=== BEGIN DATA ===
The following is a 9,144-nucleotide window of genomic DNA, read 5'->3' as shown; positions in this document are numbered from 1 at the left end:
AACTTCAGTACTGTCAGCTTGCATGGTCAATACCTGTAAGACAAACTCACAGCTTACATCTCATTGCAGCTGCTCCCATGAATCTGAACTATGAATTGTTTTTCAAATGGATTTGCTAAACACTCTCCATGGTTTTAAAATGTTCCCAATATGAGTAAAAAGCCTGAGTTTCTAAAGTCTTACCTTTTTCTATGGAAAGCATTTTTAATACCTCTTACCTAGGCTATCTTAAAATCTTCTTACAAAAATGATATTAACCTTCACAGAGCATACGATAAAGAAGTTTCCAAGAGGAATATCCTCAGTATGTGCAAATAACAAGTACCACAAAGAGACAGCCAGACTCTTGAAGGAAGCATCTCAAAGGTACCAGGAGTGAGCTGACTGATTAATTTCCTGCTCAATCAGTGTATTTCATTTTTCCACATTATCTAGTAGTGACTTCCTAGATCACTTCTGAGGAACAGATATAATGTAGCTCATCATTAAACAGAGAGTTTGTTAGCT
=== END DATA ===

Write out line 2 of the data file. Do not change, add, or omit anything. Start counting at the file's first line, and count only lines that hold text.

AACTTCAGTACTGTCAGCTTGCATGGTCAATACCTGTAAGACAAACTCACAGCTTACATCTCATTGCAGCTGCTCCCATGAATCTGAACTATGAATTGTTTTTCAAATGGATTTGCTAAACACTCTCCATGGTTTTAAAATGTTCCCAATATGAGTAAAAAGCCTGAGTTTCTAAAGTCTTACCTTTTTCTATGGAAAGCATTTTTAATACCTCTTACCTAGGCTATCTTAAAATCTTCTTACAAAAATGATATTAACCTTCACAGAGCATACGATAAAGAAGTTTCCAAGAGGAATATCCTCAGTATGTGCAAATAACAAGTACCACAAAGAGACAGCCAGACTCTTGAAGGAAGCATCTCAAAGGTACCAGGAGTGAGCTGACTGATTAATTTCCTGCTCAATCAGTGTATTTCATTTTTCCACATTATCTAGTAGTGACTTCCTAGATCACTTCTGAGGAACAGATATAATGTAGCTCATCATTAAACAGAGAGTTTGTTAGCT